Spring is the time for counting our blessings
Spring has sprung, somewhat belatedly, though the forecast is for a return or two of cooler temps throughout the rest of May. The lingering cold spell that closed April, causing it to go out like a chattering, sheared lamb, was near enough for one to consider joining the ranks of the anti-global warming crowd, but fortunately the numbing temperatures only affected the body and not reason itself, thus avoiding mental confusion or collapse.
Despite the lingering chill, it’s been fun kneeling on the warming ground peering for shoots of the tulips and daffodils planted last fall. My friend could only laugh when I confessed I found sprout-watching more exciting than baseball or Republican gubernatorial candidate debates.
“I love it,” I said in my unnecessary defense.
“And they love you,” he said.
I believe that. All sentient beings, including plants, can feel love energy and can return it since life sprouts from Mother Earth.
Of course, I am not naïve to think that a charging grizzly can have her intentions thwarted by emanating pure love in her direction any more than doing likewise can move poisoned hearts of such notables as disgraced soon-to-be former LA Clippers owner Donald Sterling and Nevada rancher Cliven Bundy, the most recent patriotic darling of the right and latest Joe the Plumber Fox News hero.
Speaking of narcissistic types, were you aware that the daffodil and narcissus are the same flower? Of course, smiles Sylvia Brockner. It goes to prove the old saw about never being too old to learn, at least for me.
According to Wikipedia, which is acceptable to reference on minor issues, “daffodil” is derived from “affodell,” a variant of Asphodel, a genus of mainly perennial plants native to western, central, and southern Europe.
“The asphodel is one of the most famous of the plants connected with the dead and the underworld. Homer describes it as covering the great meadow (ἀσφόδελος λειμών), the haunt of the dead. It was planted on graves, and is often connected with Persephone, who appears crowned with a garland of asphodels.”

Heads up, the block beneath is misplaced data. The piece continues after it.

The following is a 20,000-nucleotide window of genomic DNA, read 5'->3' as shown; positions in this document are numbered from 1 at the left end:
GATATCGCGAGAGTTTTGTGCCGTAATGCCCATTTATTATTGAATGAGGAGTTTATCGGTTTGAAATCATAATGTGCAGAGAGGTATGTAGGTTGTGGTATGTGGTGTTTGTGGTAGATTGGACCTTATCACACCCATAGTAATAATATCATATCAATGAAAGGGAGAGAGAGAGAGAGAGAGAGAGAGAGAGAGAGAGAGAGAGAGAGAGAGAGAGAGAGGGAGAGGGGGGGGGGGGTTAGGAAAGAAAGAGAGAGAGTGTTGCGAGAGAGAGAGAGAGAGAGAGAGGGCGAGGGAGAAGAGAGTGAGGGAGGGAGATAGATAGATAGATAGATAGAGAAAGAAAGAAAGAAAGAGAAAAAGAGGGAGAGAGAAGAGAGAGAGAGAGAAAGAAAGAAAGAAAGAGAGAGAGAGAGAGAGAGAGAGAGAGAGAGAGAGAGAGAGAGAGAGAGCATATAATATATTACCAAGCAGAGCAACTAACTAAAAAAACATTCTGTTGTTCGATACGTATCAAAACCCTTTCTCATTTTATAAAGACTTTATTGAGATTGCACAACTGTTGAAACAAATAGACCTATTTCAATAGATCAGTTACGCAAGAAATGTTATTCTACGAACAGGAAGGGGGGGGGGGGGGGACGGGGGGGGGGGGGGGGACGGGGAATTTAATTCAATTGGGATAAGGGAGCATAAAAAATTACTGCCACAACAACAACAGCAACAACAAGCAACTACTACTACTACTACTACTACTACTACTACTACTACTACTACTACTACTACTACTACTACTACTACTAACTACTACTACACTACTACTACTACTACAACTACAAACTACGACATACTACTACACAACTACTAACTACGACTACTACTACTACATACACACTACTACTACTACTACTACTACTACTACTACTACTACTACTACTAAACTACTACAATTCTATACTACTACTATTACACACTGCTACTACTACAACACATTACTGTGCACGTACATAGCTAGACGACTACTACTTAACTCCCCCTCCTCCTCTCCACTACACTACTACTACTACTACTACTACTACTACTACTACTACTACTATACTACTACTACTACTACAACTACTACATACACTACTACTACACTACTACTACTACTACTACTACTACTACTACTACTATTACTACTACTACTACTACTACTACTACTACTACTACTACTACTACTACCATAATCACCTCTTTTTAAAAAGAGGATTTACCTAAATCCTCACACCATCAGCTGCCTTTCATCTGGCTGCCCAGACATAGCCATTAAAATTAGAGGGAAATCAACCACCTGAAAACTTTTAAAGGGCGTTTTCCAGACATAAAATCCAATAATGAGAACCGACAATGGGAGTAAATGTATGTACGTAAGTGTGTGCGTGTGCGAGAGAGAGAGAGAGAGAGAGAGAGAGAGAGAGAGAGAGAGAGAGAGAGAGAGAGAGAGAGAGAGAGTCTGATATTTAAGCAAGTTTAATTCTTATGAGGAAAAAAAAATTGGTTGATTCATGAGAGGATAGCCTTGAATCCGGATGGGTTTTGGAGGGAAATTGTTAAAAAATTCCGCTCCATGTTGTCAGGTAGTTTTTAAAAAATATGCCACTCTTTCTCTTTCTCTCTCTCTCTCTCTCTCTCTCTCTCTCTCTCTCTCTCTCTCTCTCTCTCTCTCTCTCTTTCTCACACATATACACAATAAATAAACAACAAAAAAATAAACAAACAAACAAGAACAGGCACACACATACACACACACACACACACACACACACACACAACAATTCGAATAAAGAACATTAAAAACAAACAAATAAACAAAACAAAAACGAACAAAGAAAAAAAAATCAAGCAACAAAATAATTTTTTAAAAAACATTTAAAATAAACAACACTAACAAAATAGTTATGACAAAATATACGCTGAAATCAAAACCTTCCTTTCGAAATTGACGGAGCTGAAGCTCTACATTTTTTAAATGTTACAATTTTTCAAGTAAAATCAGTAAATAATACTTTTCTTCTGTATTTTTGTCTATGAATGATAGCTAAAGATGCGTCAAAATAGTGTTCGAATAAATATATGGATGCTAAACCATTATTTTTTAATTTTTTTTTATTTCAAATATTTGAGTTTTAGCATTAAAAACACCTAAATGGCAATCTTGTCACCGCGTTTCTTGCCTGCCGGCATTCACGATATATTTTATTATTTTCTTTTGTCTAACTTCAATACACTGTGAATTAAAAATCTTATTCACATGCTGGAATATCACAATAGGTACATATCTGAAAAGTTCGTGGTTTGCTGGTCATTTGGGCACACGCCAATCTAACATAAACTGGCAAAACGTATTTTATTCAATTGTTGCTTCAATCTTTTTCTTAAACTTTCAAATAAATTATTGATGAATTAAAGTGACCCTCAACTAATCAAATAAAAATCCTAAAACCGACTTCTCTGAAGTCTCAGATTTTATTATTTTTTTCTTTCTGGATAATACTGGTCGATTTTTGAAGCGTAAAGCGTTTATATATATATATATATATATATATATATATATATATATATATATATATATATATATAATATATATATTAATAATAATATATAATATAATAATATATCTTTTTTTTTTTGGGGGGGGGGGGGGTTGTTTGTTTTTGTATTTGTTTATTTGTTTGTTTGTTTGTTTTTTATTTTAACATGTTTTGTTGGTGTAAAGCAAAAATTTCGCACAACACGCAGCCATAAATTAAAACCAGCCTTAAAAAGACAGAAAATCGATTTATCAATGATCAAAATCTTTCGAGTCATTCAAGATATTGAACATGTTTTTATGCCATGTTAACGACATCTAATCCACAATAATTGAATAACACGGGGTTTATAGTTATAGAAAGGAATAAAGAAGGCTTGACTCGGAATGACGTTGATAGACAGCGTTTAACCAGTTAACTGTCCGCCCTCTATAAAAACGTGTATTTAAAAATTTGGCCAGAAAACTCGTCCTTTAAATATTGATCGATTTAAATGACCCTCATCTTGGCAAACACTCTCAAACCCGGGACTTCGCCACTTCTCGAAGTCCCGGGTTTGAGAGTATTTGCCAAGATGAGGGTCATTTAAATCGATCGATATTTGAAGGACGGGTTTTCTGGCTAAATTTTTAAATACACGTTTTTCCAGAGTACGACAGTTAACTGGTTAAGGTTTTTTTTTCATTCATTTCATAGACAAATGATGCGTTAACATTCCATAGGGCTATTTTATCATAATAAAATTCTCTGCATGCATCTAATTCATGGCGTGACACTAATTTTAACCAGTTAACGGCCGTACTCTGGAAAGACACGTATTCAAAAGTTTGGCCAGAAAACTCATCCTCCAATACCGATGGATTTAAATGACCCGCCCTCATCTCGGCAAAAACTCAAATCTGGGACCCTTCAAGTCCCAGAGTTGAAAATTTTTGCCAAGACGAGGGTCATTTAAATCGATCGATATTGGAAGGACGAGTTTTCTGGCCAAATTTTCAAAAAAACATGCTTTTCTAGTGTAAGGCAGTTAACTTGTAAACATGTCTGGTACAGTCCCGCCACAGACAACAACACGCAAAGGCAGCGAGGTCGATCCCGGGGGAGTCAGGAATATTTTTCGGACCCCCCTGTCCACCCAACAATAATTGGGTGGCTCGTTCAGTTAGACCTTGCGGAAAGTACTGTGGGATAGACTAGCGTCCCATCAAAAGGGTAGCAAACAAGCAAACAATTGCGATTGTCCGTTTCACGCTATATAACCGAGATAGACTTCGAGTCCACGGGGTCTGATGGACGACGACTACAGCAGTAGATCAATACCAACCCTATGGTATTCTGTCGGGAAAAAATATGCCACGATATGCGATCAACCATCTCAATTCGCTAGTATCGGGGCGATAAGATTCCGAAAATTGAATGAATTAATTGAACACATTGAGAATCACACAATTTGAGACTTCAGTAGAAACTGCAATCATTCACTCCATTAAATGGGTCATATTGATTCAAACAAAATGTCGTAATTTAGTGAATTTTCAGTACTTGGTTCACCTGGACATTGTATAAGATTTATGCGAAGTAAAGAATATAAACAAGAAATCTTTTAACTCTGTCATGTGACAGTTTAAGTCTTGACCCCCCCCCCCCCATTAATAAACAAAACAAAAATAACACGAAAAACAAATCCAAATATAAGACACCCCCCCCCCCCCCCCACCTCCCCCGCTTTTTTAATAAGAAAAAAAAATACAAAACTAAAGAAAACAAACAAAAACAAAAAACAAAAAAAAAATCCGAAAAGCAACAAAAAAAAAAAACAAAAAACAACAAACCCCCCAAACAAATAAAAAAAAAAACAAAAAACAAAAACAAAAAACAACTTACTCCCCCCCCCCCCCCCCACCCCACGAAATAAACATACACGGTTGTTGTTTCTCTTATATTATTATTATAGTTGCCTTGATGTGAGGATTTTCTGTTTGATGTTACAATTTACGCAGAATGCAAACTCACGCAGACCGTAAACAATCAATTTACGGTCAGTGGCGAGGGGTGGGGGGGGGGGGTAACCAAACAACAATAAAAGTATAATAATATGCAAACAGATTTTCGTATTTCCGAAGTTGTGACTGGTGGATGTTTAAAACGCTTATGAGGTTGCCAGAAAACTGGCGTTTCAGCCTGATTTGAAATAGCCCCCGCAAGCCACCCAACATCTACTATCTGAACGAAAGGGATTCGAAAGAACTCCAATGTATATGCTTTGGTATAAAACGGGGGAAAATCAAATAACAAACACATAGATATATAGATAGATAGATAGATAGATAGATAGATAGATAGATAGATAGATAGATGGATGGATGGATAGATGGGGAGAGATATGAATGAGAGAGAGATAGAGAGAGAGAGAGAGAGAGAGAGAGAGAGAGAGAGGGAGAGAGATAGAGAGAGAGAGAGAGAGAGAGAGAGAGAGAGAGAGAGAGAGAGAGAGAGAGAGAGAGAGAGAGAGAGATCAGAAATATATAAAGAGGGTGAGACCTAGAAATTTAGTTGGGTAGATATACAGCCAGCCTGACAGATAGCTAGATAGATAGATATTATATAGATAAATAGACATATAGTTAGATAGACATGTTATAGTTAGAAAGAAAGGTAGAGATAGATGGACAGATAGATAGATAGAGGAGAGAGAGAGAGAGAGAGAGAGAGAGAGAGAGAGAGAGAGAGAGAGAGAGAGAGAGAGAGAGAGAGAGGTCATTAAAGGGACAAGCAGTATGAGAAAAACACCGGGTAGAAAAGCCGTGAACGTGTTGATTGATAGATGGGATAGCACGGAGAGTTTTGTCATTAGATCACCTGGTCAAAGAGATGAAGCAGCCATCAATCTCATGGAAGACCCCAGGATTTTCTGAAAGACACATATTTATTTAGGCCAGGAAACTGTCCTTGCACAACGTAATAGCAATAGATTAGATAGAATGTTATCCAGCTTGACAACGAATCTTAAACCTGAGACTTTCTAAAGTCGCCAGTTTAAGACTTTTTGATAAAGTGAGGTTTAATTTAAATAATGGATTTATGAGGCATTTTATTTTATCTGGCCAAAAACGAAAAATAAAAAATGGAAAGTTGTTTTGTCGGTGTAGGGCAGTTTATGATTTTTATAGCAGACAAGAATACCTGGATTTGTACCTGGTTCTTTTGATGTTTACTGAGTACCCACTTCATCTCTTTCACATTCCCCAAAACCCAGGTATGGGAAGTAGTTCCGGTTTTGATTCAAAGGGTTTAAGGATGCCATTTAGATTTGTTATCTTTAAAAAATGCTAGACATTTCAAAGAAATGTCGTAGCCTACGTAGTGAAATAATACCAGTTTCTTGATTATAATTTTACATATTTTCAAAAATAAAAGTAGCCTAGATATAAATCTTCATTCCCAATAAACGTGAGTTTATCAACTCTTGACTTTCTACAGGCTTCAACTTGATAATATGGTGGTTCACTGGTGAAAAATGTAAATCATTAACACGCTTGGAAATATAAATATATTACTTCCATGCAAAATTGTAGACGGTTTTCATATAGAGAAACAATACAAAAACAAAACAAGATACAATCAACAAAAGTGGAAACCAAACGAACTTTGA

One can’t help but feel sorry for Persephone being a pawn like so many women, but I always love her warm, radiant return.
The Greek myth of Narcissus explaining how he gave his name to flower is a powerful tale. It gets directly to the core of the self-absorbed, the preening egoists who actually believe it’s all about them and the world revolves around them.
I love too the Buddhist koan about seeking and finding enlightenment. The student asked the master, “How do I become enlightened?
“Pick up sticks and carry water,” the master told him.
“What do I do after I’ve achieved enlightenment?” the student followed up.
“Pick up sticks and carry water.”
I think of that as I rake and pick up the pine needles that have blanketed my garden in more than abundance. I’m not sure if the process is leading me to enlightenment but I do feel the gain in the lumbar region of my lower back from the stretches. My chiropractor would be pleased.
“Winter stays long up here,” old Bear Claw reminds Jeremiah Johnson.
It sure does, and when it’s been particularly hard with bitter temperatures and overstays its time like rude guests who don’t adhere to Ben Franklin’s maxim about fish and visitors stinking after three days, the anxiety about the delayed return of warm sunshine can be heightened.
Still, despite the rough, rude, and hoary winter, it’s important that one offers gratitude each day for his/her blessings, and in that vein I thank George Clark and Rick Scott of the Clear Creek Veteran’s Coalition for coming onto my show on KYGT on April 26 and them and the other members of the CCVC for allowing to sit in on their meeting last week. More on that in a couple of weeks, but do listen to the broadcast on the radio’s website, www.kygt.org, if you haven’t heard it as yet.
In that line, thanks in advance to Tony DeVito, CDOT Region 1 Transportation Director, who will be joining me on KYGT this Saturday, May 10th at 3:00 to talk about the full range of I-70 Corridor.
Which brings us back to spring and being grateful for not only have survived the brutal winter but also for the blessings we share in living in Clear Creek. Spring is the perfect time to remind ourselves about our blessings outweighing our burdens. So one more thank-you: To you.